Tuesday, May 05, 2009

Revisit: Warren Zevon: Warren Zevon and Excitable Boy

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It's perhaps morbidly appropriate that it took the news of Warren Zevon's cancer diagnosis in 2002 to re-introduce the musician to the general music public. For a brief period, it looked like Zevon was finally going to be afforded the mainstream attention he briefly flirted with early in his career. A high profile VH1 documentary chronicled his battle against cancer as well as the making of final album The Wind, including cameos from top tier musicians like Bruce Springsteen, Tom Petty, Emmylou Harris and, um, Billy Bob Thornton; various critics who had written Zevon off years ago weaseled up to the bar to sing his praises one more time; Bob Dylan even "covered" "Mutineer," "Boom Boom Mancini" and "Lawyers, Guns and Money" as standard entries in his concert setlists throughout 2003.

Now five years removed from his death, Zevon's place as one of music's more innovative and uncompromising artists is secure. An artist who straddled the line between cult favorite and household name, the popular yet somewhat stereotypical image of Zevon that still persists to this day is that of an unhinged artist with a strong nihilistic streak and hardass persona, albeit with a mordant sense of humor; writing songs about cattle dying of brucellosis and giving albums thinly veiled titles like My Ride's Here will have that effect on your image. Though his later work was spotty at best, his two 1970s albums - 1976's self-titled effort and 1978's Excitable Boy - have aged remarkably well and include all the hallmarks that make Zevon's music still so intriguing. In many ways these two albums laid out the template Zevon would follow throughout his career, mixing hell-raising songs about drunkards, sex hounds, random acts of brutality, and other wholesome characters and activities, with too frequently overlooked piano-based pseudo ballads.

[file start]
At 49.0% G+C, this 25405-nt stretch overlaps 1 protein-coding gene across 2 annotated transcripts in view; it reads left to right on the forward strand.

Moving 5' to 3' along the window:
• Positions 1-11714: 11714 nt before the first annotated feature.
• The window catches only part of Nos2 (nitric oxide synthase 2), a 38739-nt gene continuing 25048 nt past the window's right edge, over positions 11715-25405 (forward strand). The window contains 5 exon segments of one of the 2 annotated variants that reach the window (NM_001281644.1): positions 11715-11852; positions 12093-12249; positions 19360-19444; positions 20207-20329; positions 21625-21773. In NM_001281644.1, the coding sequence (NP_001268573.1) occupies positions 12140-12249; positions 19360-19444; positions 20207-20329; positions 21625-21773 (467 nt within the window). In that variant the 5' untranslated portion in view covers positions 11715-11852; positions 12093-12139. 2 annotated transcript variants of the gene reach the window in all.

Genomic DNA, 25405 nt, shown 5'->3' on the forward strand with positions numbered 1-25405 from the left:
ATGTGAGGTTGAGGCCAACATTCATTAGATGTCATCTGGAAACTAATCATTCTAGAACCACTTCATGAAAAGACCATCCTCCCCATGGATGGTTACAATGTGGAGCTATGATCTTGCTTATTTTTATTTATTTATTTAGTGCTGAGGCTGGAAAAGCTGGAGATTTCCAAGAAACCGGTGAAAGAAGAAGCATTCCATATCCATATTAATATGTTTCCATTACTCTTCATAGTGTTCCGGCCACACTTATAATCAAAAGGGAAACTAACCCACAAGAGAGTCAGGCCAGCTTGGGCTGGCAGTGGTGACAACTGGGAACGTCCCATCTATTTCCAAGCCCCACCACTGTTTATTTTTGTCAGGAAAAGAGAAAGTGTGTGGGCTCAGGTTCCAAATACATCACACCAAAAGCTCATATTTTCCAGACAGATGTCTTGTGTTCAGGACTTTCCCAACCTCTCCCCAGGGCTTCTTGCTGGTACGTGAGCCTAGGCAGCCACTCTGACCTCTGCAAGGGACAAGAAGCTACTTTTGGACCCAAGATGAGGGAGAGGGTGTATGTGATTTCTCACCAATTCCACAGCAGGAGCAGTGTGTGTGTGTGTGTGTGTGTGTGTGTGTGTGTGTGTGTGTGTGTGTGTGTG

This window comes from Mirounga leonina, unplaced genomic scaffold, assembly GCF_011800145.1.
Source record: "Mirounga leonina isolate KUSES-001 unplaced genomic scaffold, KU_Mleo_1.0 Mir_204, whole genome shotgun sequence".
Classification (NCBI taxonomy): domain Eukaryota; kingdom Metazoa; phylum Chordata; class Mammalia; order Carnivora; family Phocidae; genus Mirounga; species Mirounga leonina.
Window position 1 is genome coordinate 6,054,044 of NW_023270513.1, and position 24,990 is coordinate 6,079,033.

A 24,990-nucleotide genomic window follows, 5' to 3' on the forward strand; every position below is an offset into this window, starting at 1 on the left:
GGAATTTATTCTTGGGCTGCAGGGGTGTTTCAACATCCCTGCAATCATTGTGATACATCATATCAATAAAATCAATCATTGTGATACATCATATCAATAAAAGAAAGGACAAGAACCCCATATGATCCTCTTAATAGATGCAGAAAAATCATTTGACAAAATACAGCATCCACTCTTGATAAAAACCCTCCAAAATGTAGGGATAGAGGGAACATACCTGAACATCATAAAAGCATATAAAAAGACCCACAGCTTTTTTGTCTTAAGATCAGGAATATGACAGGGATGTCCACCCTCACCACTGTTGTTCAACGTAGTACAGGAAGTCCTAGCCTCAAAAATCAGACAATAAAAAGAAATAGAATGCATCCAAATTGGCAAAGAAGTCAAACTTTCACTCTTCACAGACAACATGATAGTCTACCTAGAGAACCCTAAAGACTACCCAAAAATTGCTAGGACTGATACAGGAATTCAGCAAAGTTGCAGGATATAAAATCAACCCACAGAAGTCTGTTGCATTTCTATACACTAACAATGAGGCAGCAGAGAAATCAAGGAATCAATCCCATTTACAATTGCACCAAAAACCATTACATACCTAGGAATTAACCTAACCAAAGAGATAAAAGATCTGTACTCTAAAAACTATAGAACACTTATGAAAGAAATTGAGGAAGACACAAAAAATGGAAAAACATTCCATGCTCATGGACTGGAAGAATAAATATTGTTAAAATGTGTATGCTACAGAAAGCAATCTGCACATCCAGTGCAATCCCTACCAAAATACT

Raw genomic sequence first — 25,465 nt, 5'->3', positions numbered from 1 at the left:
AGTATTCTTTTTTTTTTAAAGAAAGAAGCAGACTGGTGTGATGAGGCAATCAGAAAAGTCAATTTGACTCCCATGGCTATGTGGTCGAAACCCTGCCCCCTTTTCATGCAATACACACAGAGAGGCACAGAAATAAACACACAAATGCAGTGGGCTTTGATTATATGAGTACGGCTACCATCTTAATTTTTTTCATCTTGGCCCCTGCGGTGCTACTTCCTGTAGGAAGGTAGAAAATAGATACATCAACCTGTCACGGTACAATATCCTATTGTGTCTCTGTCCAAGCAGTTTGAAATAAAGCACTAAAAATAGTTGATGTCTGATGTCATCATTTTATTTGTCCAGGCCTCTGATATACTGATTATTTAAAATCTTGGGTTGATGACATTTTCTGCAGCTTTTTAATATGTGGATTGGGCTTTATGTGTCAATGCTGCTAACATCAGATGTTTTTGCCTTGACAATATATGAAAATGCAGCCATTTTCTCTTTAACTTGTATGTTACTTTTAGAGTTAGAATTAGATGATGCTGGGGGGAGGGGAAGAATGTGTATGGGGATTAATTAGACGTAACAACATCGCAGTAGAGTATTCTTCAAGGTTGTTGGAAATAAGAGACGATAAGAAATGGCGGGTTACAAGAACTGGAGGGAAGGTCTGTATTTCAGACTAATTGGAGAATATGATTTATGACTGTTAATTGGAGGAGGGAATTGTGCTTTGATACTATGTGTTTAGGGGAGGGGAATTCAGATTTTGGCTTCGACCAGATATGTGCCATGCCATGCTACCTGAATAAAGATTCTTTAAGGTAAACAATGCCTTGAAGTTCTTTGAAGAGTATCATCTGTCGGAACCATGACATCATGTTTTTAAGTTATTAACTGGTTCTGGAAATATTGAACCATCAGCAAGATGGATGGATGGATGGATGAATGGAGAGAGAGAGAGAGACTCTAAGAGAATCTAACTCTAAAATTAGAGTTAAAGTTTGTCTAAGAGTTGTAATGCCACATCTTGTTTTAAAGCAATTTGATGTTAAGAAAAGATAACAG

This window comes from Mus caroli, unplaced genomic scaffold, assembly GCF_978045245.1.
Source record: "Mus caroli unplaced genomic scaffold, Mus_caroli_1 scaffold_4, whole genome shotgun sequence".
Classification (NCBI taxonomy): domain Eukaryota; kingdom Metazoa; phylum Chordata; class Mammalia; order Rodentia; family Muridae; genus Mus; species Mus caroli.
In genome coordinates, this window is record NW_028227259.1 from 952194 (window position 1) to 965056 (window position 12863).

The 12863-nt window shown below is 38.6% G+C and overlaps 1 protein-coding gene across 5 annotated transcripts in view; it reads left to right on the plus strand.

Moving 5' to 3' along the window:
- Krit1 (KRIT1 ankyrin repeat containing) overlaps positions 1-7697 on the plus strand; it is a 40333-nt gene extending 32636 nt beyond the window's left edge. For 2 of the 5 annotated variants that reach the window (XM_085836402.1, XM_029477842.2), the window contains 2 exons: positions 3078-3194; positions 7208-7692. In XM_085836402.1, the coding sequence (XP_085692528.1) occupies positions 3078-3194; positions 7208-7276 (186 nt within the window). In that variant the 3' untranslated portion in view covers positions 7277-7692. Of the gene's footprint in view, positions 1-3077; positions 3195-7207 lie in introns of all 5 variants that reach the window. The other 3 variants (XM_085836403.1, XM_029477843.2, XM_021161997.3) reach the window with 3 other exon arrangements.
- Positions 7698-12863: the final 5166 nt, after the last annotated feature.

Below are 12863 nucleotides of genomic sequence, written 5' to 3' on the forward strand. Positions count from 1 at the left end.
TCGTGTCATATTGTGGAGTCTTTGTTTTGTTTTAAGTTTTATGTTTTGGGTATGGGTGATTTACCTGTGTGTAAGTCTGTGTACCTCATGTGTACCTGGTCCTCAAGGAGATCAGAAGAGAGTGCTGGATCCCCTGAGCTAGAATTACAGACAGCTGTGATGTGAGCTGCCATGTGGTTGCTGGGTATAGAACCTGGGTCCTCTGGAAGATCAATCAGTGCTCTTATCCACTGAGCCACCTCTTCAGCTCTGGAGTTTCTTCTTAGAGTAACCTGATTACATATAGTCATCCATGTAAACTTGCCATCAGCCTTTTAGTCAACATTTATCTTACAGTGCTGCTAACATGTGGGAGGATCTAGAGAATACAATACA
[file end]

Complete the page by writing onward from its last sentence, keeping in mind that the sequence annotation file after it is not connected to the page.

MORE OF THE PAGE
Certainly this image of Zevon as a death-fixated lunatic recklessly careening headfirst into oblivion is largely attributable to these two releases; if the songs left any doubt about Zevon's own volatility, Crystal Zevon's recently-published oral history took care of that. Several tracks are as manic as Zevon's accepted persona, with jagged guitars, keyboards, percussion, and synthesizers used to stir up a holy racket behind Zevon's vocals. The macho posturing and boastful promiscuity of "Poor Poor Pitiful Me" go hand-in-hand with the narrator cozying up to a railroad track and waiting in vain for the train to do its worst." "I'll Sleep When I'm Dead" shares a similar sentiment, the narrator's addled brain and body fueled by "heartbreak motor oil," "Bombay gin" and unspecified medication; a .38 Special is substituted for the railroad tracks in this case. Both songs are unapologetically seedy; the listener can practically smell the mixture of booze and skank.